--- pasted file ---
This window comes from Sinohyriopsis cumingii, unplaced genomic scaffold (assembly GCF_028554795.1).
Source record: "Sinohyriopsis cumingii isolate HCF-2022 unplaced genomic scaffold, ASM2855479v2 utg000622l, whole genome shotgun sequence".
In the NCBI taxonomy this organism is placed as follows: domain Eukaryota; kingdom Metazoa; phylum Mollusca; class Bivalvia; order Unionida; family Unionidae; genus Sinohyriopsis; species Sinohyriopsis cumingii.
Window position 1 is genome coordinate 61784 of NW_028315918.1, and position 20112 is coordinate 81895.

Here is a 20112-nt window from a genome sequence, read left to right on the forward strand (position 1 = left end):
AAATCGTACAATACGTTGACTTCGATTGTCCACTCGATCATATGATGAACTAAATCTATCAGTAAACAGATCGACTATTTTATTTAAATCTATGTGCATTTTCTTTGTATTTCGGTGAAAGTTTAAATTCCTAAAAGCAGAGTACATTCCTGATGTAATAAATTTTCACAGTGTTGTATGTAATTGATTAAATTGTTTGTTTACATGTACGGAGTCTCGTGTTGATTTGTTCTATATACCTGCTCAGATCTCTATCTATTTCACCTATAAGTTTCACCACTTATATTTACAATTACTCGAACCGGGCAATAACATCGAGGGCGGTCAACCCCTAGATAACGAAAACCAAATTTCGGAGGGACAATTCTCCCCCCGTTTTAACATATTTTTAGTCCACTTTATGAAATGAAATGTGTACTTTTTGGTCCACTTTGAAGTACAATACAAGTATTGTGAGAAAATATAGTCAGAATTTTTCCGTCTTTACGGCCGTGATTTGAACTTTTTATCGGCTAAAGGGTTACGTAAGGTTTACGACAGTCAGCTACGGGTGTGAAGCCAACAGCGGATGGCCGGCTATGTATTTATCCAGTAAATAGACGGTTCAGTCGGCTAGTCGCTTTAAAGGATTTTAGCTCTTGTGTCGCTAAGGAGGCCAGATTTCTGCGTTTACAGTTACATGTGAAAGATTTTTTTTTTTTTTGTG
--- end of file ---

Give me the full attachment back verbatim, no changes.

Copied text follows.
This window comes from Sinohyriopsis cumingii, unplaced genomic scaffold (assembly GCF_028554795.1).
Source record: "Sinohyriopsis cumingii isolate HCF-2022 unplaced genomic scaffold, ASM2855479v2 utg000622l, whole genome shotgun sequence".
In the NCBI taxonomy this organism is placed as follows: domain Eukaryota; kingdom Metazoa; phylum Mollusca; class Bivalvia; order Unionida; family Unionidae; genus Sinohyriopsis; species Sinohyriopsis cumingii.
Window position 1 is genome coordinate 61784 of NW_028315918.1, and position 20112 is coordinate 81895.

Here is a 20112-nt window from a genome sequence, read left to right on the forward strand (position 1 = left end):
AAATCGTACAATACGTTGACTTCGATTGTCCACTCGATCATATGATGAACTAAATCTATCAGTAAACAGATCGACTATTTTATTTAAATCTATGTGCATTTTCTTTGTATTTCGGTGAAAGTTTAAATTCCTAAAAGCAGAGTACATTCCTGATGTAATAAATTTTCACAGTGTTGTATGTAATTGATTAAATTGTTTGTTTACATGTACGGAGTCTCGTGTTGATTTGTTCTATATACCTGCTCAGATCTCTATCTATTTCACCTATAAGTTTCACCACTTATATTTACAATTACTCGAACCGGGCAATAACATCGAGGGCGGTCAACCCCTAGATAACGAAAACCAAATTTCGGAGGGACAATTCTCCCCCCGTTTTAACATATTTTTAGTCCACTTTATGAAATGAAATGTGTACTTTTTGGTCCACTTTGAAGTACAATACAAGTATTGTGAGAAAATATAGTCAGAATTTTTCCGTCTTTACGGCCGTGATTTGAACTTTTTATCGGCTAAAGGGTTACGTAAGGTTTACGACAGTCAGCTACGGGTGTGAAGCCAACAGCGGATGGCCGGCTATGTATTTATCCAGTAAATAGACGGTTCAGTCGGCTAGTCGCTTTAAAGGATTTTAGCTCTTGTGTCGCTAAGGAGGCCAGATTTCTGCGTTTACAGTTACATGTGAAAGATTTTTTTTTTTTTTGTG